Friday, 10 September 2021 11:00

One-way quarantine-free travel for RSE workers starts in October

Written by  Staff Reporters
From October, quarantine-free travel for RSE workers from Samoa, Tonga and Vanuatu will begin. From October, quarantine-free travel for RSE workers from Samoa, Tonga and Vanuatu will begin.

The first stage of one-way quarantine-free travel with Samoa, Tonga and Vanuatu will begin in October, initially for RSE workers, Covid-19 Response Minister and Agriculture Minister Damien O’Connor have announced.

“We want to provide certainty to the horticulture industry that we are moving forward with safe quarantine-free travel for RSE workers in time for the upcoming picking season,” O’Connor says.

Hipkins says there are several reasons why the programme will begin solely with RSE workers.

“RSE workers come to New Zealand in a cohort, and stay in employer-arranged accommodation. This helps mitigate any additional risk from Covid-19 by ensuring they go into self-isolation in a pre-organised place immediately upon arrival,” he says.

To minimise the risk of Covid-19 transmission, Hipkins says, additional health measures have been put in place, including requirements that workers be vaccinated, complete a period of self-isolation on arrival in New Zealand and return negative Covid-19 tests at Day 0 and Day 5.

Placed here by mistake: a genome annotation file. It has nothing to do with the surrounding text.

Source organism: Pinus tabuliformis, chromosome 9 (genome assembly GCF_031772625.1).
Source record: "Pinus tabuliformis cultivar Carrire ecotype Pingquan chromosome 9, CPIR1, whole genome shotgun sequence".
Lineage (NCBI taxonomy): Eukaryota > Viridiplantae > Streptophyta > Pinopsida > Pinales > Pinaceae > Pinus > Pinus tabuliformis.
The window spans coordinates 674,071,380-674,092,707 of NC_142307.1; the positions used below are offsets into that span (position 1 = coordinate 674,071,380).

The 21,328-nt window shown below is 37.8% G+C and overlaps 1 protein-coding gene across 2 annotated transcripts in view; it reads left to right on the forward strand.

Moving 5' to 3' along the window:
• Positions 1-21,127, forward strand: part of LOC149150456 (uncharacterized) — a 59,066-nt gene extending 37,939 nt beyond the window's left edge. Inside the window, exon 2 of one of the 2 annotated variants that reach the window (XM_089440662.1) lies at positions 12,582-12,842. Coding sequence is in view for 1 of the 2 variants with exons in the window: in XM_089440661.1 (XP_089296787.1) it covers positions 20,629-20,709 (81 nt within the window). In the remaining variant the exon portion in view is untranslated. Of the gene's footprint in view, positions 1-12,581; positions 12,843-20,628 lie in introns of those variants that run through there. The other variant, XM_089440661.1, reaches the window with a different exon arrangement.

O’Connor says the decision reflects the important benefits that flow from the RSE scheme for New Zealand, Pacific partner countries, workers, and their families and communities.

Up to 14,400 RSE workers typically enter New Zealand each year, with approximately 10,500 in the country at peak harvesting times pre-Covid.

“Substantial planning has been under way both in New Zealand’s horticulture and viticulture sectors and in our partner countries for the arrival of these workers, with some incoming flights deferred in August and September because of New Zealand’s Alert Level 4 settings,” says O’Connor.

“We will be closely monitoring this first stage of one-way quarantine-free travel. Our intention remains to broaden eligibility for quarantine-free entry into New Zealand from these countries and Tokelau when we can be sure it is safe to do so. In the meantime, other people entering New Zealand from these countries will need to meet existing MIQ requirements.”

“I’d also like to thank the horticulture and viticulture sector leaders for working so constructively with us in reaching this announcement,” says O’Connor.

Officials in New Zealand are working with partner Pacific countries and the industry on the final measures that need to be in place, with exact flight dates in October to be confirmed.

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